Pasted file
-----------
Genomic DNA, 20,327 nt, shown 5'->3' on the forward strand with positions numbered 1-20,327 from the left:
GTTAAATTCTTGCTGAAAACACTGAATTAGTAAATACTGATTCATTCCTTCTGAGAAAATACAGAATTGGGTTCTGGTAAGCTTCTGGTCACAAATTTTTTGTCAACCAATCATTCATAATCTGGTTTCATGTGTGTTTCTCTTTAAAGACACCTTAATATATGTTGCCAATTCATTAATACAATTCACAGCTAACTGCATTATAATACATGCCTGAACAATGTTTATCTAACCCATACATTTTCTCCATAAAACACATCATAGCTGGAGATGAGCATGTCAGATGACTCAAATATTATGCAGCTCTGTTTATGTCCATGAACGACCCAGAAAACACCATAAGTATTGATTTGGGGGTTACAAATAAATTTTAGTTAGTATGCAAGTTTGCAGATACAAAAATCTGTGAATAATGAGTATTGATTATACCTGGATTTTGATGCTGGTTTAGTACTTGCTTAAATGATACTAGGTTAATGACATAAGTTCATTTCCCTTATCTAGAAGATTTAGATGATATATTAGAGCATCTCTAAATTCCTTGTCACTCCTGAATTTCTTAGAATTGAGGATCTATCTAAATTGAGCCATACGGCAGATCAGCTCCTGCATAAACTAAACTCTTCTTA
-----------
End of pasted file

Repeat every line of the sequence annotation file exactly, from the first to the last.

Genomic DNA, 20,327 nt, shown 5'->3' on the forward strand with positions numbered 1-20,327 from the left:
GTTAAATTCTTGCTGAAAACACTGAATTAGTAAATACTGATTCATTCCTTCTGAGAAAATACAGAATTGGGTTCTGGTAAGCTTCTGGTCACAAATTTTTTGTCAACCAATCATTCATAATCTGGTTTCATGTGTGTTTCTCTTTAAAGACACCTTAATATATGTTGCCAATTCATTAATACAATTCACAGCTAACTGCATTATAATACATGCCTGAACAATGTTTATCTAACCCATACATTTTCTCCATAAAACACATCATAGCTGGAGATGAGCATGTCAGATGACTCAAATATTATGCAGCTCTGTTTATGTCCATGAACGACCCAGAAAACACCATAAGTATTGATTTGGGGGTTACAAATAAATTTTAGTTAGTATGCAAGTTTGCAGATACAAAAATCTGTGAATAATGAGTATTGATTATACCTGGATTTTGATGCTGGTTTAGTACTTGCTTAAATGATACTAGGTTAATGACATAAGTTCATTTCCCTTATCTAGAAGATTTAGATGATATATTAGAGCATCTCTAAATTCCTTGTCACTCCTGAATTTCTTAGAATTGAGGATCTATCTAAATTGAGCCATACGGCAGATCAGCTCCTGCATAAACTAAACTCTTCTTA